"An underlying premise in pure intellectual property issues is that the law should encourage and reward innovation," wrote Raymond T. Nimmer in his book, "The Law of Computer Technology: Rights, Licenses, Liabilities." In the modern digital world, traditional trade borders are collapsing and competitors can steal valuable intellectual property and send it around the world at the speed of light.
How can the general counsel of a Texas company obtain justice when the company is the target of theft, infringement, fraud or other unfair business practices? How can he navigate jurisdictional issues when protecting the company’s intellectual property from foreign corporations? What are alternatives to financing multiple lawsuits throughout the world?
Determining where to fight the battle to protect these rights is a crucial decision. To date, there is no clear law on how the global community will handle international intellectual property jurisdictional issues. Here are some steps general counsel can take when thinking through these issues.
• Unearth electronic evidence: Gathering evidence of theft, infringement and other unfair business practices often will include using computer forensics. Investigating electronic evidence can include looking at email messages, evidence of hacking, telephone communications, bank transactions, web sites, browser histories, press releases, file transfers, etc. Such electronic evidence, including the money trail, will help determine the identity of the potential defendants.
• Identify defendants: Using the gathered evidence to identify responsible parties can be difficult, so the legal department may need to dig deeply to figure out the corporate shell game. Separating various corporate subsidiaries and independent contractors that may be responsible for the theft and fraud will take time. Evidence trails can lead to employees, partners and officers, as well as other businesses.
• Review jurisdictional issues: Determining potential jurisdictions and venues for a lawsuit can be difficult when the offending party is not a Texas or even a U.S. business. Unfortunately, there is no true global intellectual property law. International intellectual property disputes often can involve simultaneous lawsuits in multiple countries throughout the world.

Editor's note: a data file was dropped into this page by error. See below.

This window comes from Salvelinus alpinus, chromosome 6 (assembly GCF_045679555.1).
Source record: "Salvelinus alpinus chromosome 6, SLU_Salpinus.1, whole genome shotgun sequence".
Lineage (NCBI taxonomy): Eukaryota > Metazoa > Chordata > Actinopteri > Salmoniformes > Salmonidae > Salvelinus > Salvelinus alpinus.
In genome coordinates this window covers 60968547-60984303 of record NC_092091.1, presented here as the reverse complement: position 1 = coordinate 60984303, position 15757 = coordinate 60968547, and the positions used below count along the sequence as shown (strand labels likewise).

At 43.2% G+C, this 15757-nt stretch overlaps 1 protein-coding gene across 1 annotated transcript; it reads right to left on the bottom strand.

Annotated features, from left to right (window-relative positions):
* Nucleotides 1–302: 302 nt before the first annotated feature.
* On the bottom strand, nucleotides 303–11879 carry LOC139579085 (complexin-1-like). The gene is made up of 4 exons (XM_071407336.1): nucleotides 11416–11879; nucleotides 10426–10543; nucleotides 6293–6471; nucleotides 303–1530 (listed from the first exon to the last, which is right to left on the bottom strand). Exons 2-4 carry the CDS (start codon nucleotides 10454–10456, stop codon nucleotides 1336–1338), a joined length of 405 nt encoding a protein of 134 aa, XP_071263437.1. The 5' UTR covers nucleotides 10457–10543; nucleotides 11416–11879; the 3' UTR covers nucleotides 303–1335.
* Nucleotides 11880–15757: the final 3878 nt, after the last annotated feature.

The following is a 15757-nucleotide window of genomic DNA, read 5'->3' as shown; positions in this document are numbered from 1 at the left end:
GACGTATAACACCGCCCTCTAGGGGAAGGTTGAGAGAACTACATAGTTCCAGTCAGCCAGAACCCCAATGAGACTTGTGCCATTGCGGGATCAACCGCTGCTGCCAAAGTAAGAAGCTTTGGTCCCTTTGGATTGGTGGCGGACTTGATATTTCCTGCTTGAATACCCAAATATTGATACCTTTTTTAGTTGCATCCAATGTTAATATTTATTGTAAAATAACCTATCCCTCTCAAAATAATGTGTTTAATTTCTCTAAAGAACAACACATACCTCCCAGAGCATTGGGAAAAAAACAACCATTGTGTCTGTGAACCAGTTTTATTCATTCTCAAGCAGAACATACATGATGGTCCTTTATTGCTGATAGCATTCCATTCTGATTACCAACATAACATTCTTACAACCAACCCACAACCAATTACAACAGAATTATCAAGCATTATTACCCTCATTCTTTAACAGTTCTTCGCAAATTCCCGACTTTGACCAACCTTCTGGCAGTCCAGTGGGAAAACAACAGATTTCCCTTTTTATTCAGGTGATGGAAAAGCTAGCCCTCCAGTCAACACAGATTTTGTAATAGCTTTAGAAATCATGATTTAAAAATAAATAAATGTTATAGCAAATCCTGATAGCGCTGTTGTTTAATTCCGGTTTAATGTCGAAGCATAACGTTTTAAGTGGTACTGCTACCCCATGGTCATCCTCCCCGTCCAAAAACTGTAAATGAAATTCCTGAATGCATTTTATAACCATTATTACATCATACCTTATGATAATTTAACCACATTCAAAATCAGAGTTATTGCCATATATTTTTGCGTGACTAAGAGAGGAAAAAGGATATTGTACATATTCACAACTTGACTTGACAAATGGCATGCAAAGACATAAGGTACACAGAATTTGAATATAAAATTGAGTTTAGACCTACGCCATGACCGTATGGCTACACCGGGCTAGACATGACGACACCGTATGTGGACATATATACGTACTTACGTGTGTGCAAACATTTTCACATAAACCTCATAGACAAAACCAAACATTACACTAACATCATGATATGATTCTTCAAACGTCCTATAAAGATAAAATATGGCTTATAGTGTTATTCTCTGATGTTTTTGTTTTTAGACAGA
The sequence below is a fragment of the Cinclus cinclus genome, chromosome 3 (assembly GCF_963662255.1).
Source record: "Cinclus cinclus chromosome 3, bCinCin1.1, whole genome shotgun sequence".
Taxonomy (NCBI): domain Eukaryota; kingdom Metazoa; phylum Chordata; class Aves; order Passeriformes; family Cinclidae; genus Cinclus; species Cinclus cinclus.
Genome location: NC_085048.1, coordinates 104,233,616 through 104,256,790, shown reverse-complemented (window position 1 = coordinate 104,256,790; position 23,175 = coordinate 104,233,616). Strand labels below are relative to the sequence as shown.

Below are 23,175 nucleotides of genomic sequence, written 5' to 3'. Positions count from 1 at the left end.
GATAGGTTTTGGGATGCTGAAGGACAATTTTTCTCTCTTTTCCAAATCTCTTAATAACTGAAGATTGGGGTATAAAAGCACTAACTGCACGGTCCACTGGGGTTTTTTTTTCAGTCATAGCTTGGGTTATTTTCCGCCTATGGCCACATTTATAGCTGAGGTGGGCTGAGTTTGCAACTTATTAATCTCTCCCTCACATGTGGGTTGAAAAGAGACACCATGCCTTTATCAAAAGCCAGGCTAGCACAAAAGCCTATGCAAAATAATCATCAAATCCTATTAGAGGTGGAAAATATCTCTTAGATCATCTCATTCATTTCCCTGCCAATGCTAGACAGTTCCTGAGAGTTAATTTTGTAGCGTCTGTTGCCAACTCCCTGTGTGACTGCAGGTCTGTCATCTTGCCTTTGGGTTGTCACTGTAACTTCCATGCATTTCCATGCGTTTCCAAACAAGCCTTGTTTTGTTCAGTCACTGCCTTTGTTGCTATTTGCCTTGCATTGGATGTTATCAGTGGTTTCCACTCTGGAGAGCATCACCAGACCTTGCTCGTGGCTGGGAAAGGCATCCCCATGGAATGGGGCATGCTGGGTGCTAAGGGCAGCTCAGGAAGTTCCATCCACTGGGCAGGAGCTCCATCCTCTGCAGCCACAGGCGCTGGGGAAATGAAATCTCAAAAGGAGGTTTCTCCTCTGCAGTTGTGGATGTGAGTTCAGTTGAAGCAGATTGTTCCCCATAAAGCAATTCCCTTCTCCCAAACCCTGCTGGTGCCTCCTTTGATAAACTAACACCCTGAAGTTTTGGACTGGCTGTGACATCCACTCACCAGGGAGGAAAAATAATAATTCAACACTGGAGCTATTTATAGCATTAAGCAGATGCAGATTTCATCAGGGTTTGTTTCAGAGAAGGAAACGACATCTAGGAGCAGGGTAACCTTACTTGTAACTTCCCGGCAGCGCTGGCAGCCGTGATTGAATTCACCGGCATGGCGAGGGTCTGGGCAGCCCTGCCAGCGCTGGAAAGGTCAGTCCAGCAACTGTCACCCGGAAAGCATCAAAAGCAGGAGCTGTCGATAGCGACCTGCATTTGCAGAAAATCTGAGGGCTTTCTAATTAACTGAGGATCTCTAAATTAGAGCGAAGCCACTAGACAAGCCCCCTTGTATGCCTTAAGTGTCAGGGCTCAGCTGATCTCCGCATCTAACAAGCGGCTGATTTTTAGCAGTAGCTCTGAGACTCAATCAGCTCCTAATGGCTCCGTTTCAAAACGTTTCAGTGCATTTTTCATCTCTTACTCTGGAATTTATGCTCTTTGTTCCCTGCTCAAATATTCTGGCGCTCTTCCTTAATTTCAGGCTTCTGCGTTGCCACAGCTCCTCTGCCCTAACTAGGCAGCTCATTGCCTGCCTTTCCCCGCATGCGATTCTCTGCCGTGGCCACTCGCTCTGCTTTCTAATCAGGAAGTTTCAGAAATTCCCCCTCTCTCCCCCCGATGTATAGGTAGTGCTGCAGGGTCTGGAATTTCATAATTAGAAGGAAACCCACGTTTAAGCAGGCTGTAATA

There are currently four main legislative proposals to establish rules on international jurisdiction, choice of law and enforcement of foreign judgments in intellectual property lawsuits. The American Law Institute (ALI) principles are based on the laws of the United States. But businesses considering global litigation should be aware that other principles exist, including the European Principles on Conflict of Laws in Intellectual Property (CLIP), the Japanese transparency principles and Korean Waseda principles, as well as private international law.
When the potential defendant is not a Texas or U.S. business, the legal department may need to establish specific jurisdiction by proving that the defendant purposely availed itself of the privilege of acting in the forum state, the cause of action arises from such acts, and exercise of jurisdiction is not unreasonable. Specific jurisdiction can stem from the stream of commerce, hacking trails, a website sliding-scale test (in which courts are more likely to find jurisdiction as the website’s interactivity and the business’ electronic contacts increase), licensing and franchise agreements, posted defamatory comments, commercial activities, agency and civil conspiracy with other defendants, patent and trademark infringement, securities fraud, etc.
Overall, in determining whether a court has specific jurisdiction over a defendant, the court will look to see if the defendant was doing business in the forum state. This case-by-case determination often hinges on the foreign business’ use of intellectual property or wrongful actions in Texas or the United States.
• Anchoring jurisdiction: Selecting a favorable court, jurisdiction and remedy can be essential in protecting a company’s intellectual property. General counsel can improve the company’s ability to select a favorable jurisdiction by including anchor-jurisdiction clauses in all contracts, including letters of intent, license agreements and employment contracts. Such language also should exist on all company websites and its other marketing materials. Registering the company’s intellectual property in all places where it needs to be protected is key, as is identifying the most crucial markets in which to seek protection.
• Limiting costs and risk: It’s worth exploring whether law firms will handle large infringement cases on a contingent or hybrid contract. That can prevent the company from paying large retainers to investigate and litigate expensive lawsuits that may last years.
• Governmental resources: When evaluating any significant commercial litigation case against a large international corporation registered to do business in the United States, general counsel should be aware of potential governmental resources. Corporations that commit fraud, violations of the Foreign Corrupt Practices Act or other significant illegal acts may have violated U.S. Securities and Exchange Act regulations, and they may be held accountable in whistle-blower recovery lawsuits. Exposing the illegal actions of the opposing corporation can result in a whistle-blower recovery, as well as a finding against the corporation that can be used in a civil action.
In the modern digital world, technology is breaking down many traditional borders. International trade and competition is more common than ever before. Many Texas and other U.S. businesses will find themselves in a highly competitive business environment where they are the target of intellectual property infringement and corporate espionage. It pays to prepare now.